BRATTLEBORO -- Statements made by a man suspected of possessing child pornography were given voluntarily to federal investigators, according to documents filed in court Friday.
"Throughout (Samuel) Sergi’s interview, (agents) repeatedly inform(ed) him that his cooperation was voluntary, that he was not under arrest, and that he was free to leave," wrote Assistant U.S. Attorney Christina Nolan in a document filed in opposition to a motion to suppress statements made by Sergi.
Earlier this month, Sergi’s federal public defender filed the motion to suppress with the District Court for the District of Vermont, contending "A reasonable person in Mr. Sergi’s position would have felt he was in custody and effectively under arrest."
Therefore, wrote David McColgin, Sergi should have been read his Miranda rights prior to being questioned by federal investigators.
"He was confronted by six to seven investigators who demanded entry into his home, entered with guns drawn saying ‘Nobody move,’ denied the opportunity to review the search warrant, and then took him into a separate room for an hour-long interrogation."
According to court documents filed following his arrest, Sergi downloaded and distributed child pornography using file-sharing software. Special agents from the FBI, conducting on several different occasions undercover peer-to-peer operations, downloaded videos of child pornography from a computer located in Sergi’s Brattleboro home.
At least two of the videos found on his computer during a search on Aug. 7 depicted torturous acts on prepubescent children, stated the documents. During the search of his home, Sergi, 59, admitted to investigators that he had been downloading child pornography for about five or six years.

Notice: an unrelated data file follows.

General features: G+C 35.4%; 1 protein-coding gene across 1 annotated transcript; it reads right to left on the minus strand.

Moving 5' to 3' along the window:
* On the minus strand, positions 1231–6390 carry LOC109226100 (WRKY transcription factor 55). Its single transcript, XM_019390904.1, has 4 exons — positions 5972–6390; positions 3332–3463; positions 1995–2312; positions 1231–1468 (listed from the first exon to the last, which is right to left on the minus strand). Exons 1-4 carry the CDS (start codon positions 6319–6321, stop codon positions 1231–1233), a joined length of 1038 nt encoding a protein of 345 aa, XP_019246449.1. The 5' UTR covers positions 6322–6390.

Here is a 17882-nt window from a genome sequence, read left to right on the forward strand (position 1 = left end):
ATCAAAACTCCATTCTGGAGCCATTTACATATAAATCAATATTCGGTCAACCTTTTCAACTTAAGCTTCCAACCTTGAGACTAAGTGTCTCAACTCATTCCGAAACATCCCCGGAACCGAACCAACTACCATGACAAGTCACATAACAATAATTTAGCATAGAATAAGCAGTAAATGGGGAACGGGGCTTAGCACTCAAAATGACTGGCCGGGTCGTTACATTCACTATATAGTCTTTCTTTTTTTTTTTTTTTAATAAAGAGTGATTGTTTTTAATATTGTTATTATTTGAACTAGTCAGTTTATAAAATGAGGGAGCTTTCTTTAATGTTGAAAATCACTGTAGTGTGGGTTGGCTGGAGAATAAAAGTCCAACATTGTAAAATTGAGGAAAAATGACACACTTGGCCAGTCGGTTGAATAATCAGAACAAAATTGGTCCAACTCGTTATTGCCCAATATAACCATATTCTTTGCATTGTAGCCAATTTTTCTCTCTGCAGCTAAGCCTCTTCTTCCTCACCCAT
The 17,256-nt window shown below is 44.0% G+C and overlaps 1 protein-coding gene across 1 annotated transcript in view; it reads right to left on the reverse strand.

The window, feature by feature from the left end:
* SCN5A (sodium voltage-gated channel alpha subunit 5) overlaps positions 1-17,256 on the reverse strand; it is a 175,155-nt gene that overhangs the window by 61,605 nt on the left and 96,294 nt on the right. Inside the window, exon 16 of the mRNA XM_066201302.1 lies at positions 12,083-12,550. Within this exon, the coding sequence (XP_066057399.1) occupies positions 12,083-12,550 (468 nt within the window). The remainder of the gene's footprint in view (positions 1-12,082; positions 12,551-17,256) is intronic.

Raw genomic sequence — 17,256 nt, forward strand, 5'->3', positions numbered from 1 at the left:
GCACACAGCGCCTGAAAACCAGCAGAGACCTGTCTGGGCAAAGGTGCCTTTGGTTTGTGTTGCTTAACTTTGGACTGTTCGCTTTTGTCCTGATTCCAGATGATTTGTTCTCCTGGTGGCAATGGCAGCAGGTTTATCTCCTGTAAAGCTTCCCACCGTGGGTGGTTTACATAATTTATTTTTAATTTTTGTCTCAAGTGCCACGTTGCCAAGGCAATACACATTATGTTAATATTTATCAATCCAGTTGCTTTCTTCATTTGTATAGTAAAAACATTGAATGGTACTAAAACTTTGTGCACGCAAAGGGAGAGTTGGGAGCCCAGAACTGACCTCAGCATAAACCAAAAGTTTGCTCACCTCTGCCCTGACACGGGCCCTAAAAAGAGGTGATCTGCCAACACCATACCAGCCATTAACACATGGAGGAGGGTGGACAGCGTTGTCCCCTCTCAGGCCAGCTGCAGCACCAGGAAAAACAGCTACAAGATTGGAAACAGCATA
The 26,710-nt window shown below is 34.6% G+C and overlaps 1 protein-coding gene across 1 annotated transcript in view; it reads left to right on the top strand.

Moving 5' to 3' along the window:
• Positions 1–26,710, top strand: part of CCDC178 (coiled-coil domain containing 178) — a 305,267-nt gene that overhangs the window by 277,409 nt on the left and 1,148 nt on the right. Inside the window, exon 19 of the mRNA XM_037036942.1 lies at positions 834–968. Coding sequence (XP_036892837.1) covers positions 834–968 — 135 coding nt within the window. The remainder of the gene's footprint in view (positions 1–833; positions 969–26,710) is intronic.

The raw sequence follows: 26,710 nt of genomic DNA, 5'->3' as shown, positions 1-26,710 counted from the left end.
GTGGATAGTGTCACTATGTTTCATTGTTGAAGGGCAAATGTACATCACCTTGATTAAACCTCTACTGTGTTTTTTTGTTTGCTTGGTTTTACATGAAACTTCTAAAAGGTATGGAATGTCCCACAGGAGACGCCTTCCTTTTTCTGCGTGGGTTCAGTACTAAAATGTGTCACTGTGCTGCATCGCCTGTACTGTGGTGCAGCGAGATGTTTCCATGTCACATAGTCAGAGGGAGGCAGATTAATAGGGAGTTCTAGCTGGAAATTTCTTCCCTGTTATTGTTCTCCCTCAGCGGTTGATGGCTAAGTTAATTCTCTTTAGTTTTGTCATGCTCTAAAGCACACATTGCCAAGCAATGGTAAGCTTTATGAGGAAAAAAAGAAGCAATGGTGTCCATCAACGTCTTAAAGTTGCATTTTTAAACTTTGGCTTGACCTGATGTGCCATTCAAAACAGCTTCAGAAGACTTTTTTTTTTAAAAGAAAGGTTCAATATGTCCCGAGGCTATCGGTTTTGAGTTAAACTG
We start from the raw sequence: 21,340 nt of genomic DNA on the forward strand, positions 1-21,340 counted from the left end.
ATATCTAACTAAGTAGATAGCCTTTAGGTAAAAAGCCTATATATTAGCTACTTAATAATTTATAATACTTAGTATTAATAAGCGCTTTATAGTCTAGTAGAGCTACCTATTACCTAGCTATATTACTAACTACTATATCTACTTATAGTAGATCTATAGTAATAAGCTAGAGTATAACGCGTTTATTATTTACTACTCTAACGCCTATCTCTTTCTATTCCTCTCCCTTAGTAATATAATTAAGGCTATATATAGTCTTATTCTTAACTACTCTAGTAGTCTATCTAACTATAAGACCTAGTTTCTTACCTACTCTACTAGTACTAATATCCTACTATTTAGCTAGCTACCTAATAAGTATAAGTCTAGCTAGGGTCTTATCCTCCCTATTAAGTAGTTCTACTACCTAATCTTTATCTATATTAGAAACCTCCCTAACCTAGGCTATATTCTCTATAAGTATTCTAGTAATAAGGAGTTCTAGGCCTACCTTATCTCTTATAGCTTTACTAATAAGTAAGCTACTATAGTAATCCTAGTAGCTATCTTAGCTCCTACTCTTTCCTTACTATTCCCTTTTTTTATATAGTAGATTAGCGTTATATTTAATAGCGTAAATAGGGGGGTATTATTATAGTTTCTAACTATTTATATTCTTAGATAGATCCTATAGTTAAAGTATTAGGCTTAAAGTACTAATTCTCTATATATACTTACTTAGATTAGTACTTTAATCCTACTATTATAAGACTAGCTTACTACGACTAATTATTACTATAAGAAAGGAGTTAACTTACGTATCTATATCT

"He stated he knew that it was illegal to view child pornography, and that detection by law enforcement was one of his worst fears," stated the documents filed following his arrest.
In the motion to suppress, McColgin wrote that though Sergi was not verbally placed under arrest, he was subjected to custodial interrogation.
But in her opposition, Nolan disputed many of the statements made in McColgin’s motion to suppress, including the contention that agents entered the home with guns drawn.
"Agents entered the home with their guns holstered and they remained holstered," she wrote.
In addition, Sergi was told twice that he was free to leave, wrote Nolan.
When told the agents had a search warrant related to a child pornography investigation, Sergi "immediately made a series of incriminating statements about his involvement ..." she wrote.
There were also at least two breaks taken during the nearly three-hour interrogation, wrote Nolan, after which Sergi was again reminded his participation was voluntary.
"Sergi made incriminating statements throughout the interview. The agents firearms remained holstered. They did not handcuff or restrain Sergi, nor did they use any kind of physical force or contact."
McColgin also wrote in the motion to suppress that though Sergi was told he was free to move about the house, he was not free to leave the building. However, Nolan wrote that statement is "inaccurate."
When told he was free to leave, wrote Nolan, Sergi told agents he doubted that. He was told a second time he was free to leave, but "Sergi opted to continue talking ..."
It’s up to the court to determine whether Sergi’s questioning was a custodial interrogation, wrote Nolan, but according to precedent, whether a suspect is in custody hinges on whether "a reasonable person (might feel) he or she was at liberty to terminate the interrogation and leave."
According to United States v. Mitchell, she wrote, "an interrogation is not ‘custodial’ unless the authorities affirmatively convey the message that the defendant is not free to leave."
In addition, wrote Nolan, courts generally hold that questioning of an individual in the familiar setting of his home is not custodial because individuals in a familiar environment are less likely to be intimidated by law enforcement officers.
"Under these circumstances, a reasonable person in Sergi’s position would not have felt restrained to the degree associated with formal arrest," wrote Nolan.
Therefore, she added, his motion to suppress should be denied.
Arguments are scheduled to be presented in district court in Burlington on Jan. 22.
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